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Mortgage Guide: VA Home Loans Explained

By Staff

For more than 25 million Americans, the U.S. Veterans Administration's home-loan program offers mortgages with competitive rates and unique features especially attractive to first-time buyers -- including no down payments, little or no closing costs and lenient credit-history requirements. This article offers a primer on VA housing loans, shares information on mortgage application requirements and credit qualification criteria, and provides links to additional VA mortgage resources.

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Created under the GI Bill of Rights at the end of World War II, the VA mortgage loan program is open to all veterans (except those dishonorably discharged) who served a minimum of 90 days or more during wartime or 181 straight days during peacetime. It's also open to members and veterans of the Reserves and National Guard and surviving spouses under varied guidelines.

Banks and other private lenders process and extend VA home loans under a federally-backed guarantee that covers up to 25% of loan amounts up to so-called conforming mortgage loan limits, which recently stood at $417,000. In the event a borrower defaults on the mortgage, the VA would cover up to $104,250 of any loss the lender suffers as a result. That feature enables participants to borrow without the down-payment lenders typically require to protect their interest if home values decline.

Closing Cost Relief

Along with not requiring a down payment, VA mortgages also can be structured so a borrower pays little or no closing costs. The maximum loan amount is "the lesser" of either appraised value or the home purchase price. Once a borrower determines his or her closing costs -- which typically run about 4% of the sales price -- a seller can add that amount onto the sales price. So long as the property appraises for that higher amount, the closing cost get rolled into the housing loan.

Local VA offices determine what itemized fees and expenses borrowers in their area may be required to pick up as part of closing costs. They may include a credit report, appraisal fee, title exam and insurance, a property survey, flood zone check, homeowner's insurance, prepaid taxes and recording fees.

In addition to home purchase loans, the VA mortgage program also offers "cash-out refinancing," in which veterans with existing mortgages can apply for new loans at amounts higher than what they owe and take "cash out" of their home equity for general use.

To qualify for VA housing loans, prospective borrowers must meet so-called debt-to-income ratios designed to gauge their ability to repay. The maximum ratio generally allowed is 41%. To calculate your debt-to-income ratio, add up:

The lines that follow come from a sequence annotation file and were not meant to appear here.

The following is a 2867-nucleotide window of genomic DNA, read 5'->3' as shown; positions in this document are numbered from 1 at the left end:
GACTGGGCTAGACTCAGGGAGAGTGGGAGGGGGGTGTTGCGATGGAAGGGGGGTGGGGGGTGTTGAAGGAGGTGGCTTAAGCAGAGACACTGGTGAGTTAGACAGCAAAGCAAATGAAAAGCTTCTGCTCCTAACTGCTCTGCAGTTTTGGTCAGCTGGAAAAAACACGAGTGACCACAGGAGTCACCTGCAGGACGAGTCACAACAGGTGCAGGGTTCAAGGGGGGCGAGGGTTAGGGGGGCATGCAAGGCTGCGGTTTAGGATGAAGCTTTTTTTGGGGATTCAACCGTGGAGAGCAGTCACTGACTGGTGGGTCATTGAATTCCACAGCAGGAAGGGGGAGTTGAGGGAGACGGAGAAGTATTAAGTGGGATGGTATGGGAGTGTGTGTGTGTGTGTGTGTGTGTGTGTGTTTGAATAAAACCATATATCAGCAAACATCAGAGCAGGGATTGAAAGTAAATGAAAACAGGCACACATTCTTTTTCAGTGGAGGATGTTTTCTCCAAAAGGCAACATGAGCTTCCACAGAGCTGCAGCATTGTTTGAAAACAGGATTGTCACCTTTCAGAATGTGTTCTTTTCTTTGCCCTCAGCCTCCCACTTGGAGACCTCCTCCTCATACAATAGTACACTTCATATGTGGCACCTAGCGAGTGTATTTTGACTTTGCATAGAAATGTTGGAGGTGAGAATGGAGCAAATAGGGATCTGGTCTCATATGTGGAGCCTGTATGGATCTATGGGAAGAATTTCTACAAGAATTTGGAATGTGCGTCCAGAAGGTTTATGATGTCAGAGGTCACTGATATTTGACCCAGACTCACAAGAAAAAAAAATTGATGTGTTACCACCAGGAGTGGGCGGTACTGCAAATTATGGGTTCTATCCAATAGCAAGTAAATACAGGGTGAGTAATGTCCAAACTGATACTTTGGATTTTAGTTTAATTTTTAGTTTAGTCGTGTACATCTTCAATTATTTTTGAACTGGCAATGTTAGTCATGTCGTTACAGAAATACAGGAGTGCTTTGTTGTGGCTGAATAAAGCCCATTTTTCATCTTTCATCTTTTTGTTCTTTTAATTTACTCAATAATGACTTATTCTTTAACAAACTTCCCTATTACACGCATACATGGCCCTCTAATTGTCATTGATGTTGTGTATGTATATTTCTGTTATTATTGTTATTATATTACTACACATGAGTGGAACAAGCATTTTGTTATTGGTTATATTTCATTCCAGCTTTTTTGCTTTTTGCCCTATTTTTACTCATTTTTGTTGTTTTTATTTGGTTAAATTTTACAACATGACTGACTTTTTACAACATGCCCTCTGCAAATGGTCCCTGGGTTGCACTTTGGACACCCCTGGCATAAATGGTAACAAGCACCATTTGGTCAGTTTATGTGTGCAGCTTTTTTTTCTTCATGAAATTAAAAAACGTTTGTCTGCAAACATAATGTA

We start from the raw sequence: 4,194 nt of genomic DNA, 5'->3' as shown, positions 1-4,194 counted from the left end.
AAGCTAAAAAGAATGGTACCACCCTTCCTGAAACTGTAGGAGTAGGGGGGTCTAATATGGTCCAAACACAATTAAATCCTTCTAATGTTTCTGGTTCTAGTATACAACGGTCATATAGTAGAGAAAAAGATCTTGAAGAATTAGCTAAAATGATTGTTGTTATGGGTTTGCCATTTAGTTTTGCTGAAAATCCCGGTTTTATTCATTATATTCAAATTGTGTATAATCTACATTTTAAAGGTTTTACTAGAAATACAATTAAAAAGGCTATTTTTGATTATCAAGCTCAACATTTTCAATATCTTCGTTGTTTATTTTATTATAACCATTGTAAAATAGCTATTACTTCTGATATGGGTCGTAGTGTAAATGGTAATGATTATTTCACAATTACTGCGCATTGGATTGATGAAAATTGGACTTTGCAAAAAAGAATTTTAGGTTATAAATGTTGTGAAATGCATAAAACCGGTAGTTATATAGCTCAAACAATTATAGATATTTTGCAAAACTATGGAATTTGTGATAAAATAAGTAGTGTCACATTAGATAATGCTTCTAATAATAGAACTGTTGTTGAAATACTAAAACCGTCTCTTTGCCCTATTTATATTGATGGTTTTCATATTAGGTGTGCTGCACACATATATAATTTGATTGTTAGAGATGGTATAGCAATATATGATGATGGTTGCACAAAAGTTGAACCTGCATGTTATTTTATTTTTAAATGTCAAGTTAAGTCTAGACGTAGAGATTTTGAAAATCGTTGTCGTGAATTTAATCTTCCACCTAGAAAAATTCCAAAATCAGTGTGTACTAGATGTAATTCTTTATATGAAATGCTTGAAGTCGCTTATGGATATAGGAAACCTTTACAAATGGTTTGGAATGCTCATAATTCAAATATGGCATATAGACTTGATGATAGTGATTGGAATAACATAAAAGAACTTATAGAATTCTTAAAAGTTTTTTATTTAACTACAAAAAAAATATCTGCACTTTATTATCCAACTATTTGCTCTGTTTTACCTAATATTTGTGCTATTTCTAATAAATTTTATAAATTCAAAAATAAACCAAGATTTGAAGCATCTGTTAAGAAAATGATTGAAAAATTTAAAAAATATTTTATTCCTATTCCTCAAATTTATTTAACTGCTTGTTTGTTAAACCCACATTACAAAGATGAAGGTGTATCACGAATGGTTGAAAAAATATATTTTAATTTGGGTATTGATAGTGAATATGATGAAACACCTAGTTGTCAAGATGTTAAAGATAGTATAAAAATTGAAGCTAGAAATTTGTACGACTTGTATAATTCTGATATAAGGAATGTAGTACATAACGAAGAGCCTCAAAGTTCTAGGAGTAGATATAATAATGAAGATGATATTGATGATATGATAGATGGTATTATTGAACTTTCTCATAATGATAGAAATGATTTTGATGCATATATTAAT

Divide the total figure by your gross monthly income.

Funding Fees

While the VA's no down-payment mortgage loan enables veterans with little savings to purchase a home, they come with one drawback -- a "funding fee" recently set at 2.15% for first-time applicants and 3.3% for second-time borrowers. Unlike a down payment that a homeowner may recoup at a time of sale, the funding fee designed to offset the cost of the VA's loan guarantee coverage is not recouped.

The fee drops to 1.5% for military veterans who put up a down payment of up to 10% and dips a bit more to 1.25% for those putting down 10% or more. All funding fees are slightly higher for members of the Reserves and National Guard.

Certain veterans and their surviving spouses are exempt from the funding fee, including those getting VA benefits for service-related disabilities; those who would be getting disability if they weren't already receiving retirement pay; and surviving spouses of those who died while on active duty or from service-related disabilities.

Credit History Requirements

As with traditional mortgages, applicants must meet certain credit-history qualifications, but the guidelines are more forgiving than for typical mortgages because of the VA's loan guarantee. For instance, applicants who've made timely payments on all consumer loans during the previous year stand a strong likelihood of approval if they meet debt-to-income ratios.

And where applicants with no credit history pay steep interest-rate premiums with traditional mortgage lenders -- if they can get a home loan at all -- the VA guidelines accommodate borrowers lacking a significant credit record if they can show a history of timely payments for rent, utilities, phone bills and other monthly costs not tracked in credit reports.

The VA program also will extend mortgage loans under certain guidelines to borrowers with recent Chapter 7 or Chapter 13 bankruptcy filings or court judgments as long as those are paid off before the closing date of the sale.

The program's credit-history leniency even extends to borrowers foreclosed upon a previous property and those in consumer-credit counseling programs -- neither of whom would stand much chance of qualifying for a traditional housing mortgage.

One stipulation of most VA-backed loans is that borrowers must certify that they plan to occupy the home as their primary personal residence.

If you have questions or comments about this article, email the editorial staff at

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